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Re: Ask for explanation -- possibly repeated
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Date: -- (:)
From: Pierre Weis <Pierre.Weis@i...>
Subject: Re: Ask for explanation -- possibly repeated
> > As usual: hide the side effect into the lazy side of the language that
> > is usually considered as pure and applicative, add a bit of
> > eta-expansion if your language does not know lazy evaluation properly,
> > and you get a simple workaround:
> > 
> > let translate_tree t =
> >     let rec aux father (Classical_node (data, sons)) =
> >       let rec this_node = lazy (Node (father, data,
> >                                 List.map
> >                                   (aux (Some (Lazy.force this_node)))
> >                                   sons))
> >       in Lazy.force this_node
> >     in aux None t;;
> > val translate_tree : 'a classical_tree -> 'a tree = <fun>
> 
> Erm... "eta-expansion" is not that usual to me but... well, with all my
> respect, your solution doesn't seem to work.
> (unless it works with version 2.04, I'm still using O'CaML 2.02)
> 
> # let essai = Classical_node ("Father", [Classical_node ("Son", [])]);;
> val essai : string classical_tree =
>   Classical_node ("Father", [Classical_node ("Son", [])])
> 
> # translate_tree essai;;
> Stack overflow during evaluation (looping recursion?).

Oups! Never forget that this is the usual result with (uncautious)
lazy evaluation :) (That's why it is so difficult).

So, the evaluation was not lazy enough, since the ``this_node'' value
was needed to compute the list of its sons.
Let me have a second try with a true lazy father field:

type 'a tree = Node of ('a tree Lazy.t) option * 'a * 'a tree list
;;

let translate_tree t =
    let rec aux father (Classical_node (data, sons)) =
      let rec this_node = lazy (Node (father, data,
                                List.map
                                  (aux (Some this_node))
                                  sons))
      in Lazy.force this_node
    in aux None t;;

Now we get:

# translate_tree essai;;
- : string tree = ...

Evidently this is not completely satisfactory, since the list of sons
are not computed in a lazy maner (this list should be a lazy
list). Hence the program is still too eager (not lazy enough), since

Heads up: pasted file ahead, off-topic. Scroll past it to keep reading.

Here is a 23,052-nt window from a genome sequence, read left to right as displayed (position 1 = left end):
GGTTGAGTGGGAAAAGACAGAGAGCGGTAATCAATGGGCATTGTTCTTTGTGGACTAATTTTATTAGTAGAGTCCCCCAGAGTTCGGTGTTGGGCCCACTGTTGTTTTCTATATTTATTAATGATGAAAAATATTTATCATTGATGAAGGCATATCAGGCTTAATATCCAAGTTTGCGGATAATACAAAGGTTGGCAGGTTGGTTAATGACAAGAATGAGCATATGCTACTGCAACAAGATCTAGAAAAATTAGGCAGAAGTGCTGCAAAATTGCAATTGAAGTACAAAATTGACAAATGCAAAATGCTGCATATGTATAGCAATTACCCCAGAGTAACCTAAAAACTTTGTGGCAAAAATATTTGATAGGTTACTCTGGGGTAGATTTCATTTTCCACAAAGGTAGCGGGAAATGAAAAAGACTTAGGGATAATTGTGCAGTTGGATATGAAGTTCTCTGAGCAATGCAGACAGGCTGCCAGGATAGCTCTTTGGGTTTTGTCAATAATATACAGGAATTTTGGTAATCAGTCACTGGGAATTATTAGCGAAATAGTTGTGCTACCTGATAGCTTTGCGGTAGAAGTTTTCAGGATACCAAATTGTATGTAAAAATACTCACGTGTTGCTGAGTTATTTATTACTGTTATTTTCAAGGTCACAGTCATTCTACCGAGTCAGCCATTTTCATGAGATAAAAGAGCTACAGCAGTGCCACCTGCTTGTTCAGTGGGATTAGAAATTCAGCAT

consider the following ``classical'' tree with recursive sharing:

# let rec bug =
 Classical_node
  (1, [Classical_node (2,[bug]); Classical_node (3, [bug; bug])]);;
val bug : int classical_tree =
...

# translate_tree bug;;
Stack overflow during evaluation (looping recursion?).

> Ah ha. So are mutable values a must even outside the Lazy module? Or does
> your eta-expansion (I don't even know what it means) need a lift... :-)

Here the eta-expansion is just a technical way to say that any
functional value f is equal to the expression
(function x -> f x).

Eta-expansion is used in the example to get a fully polymorphic
definition of the translate_tree function: we write
function x -> body x, instead of body, to expose to the typechecker
the fact that we are defining a function. Hence, we write the
(polymorphic) definition

let translate_tree t =
    ...
    in aux None t;;

instead of the monomorphic equivalent version you originally proposed

let translate_tree =
    ...
    in aux No

(More information about this in the FAQ of the language
http://pauillac.inria.fr/caml/FAQ/)

> Ah ha. So are mutable values a must even outside the Lazy module? Or does

Evidently. So is also lazy evaluation, the appropriateness of those
features depends on the problem you're trying to solve! For instance, if
you can figure out a way to solve the ``translate_tree bug'' example using
lazy evaluation, you certainly will not try to make it with mutable
values handled by hand: presumably you would say that lazy evaluation
is a must, at least inside this kind of program!

Pierre Weis

INRIA, Projet Cristal, Pierre.Weis@inria.fr, http://cristal.inria.fr/~weis/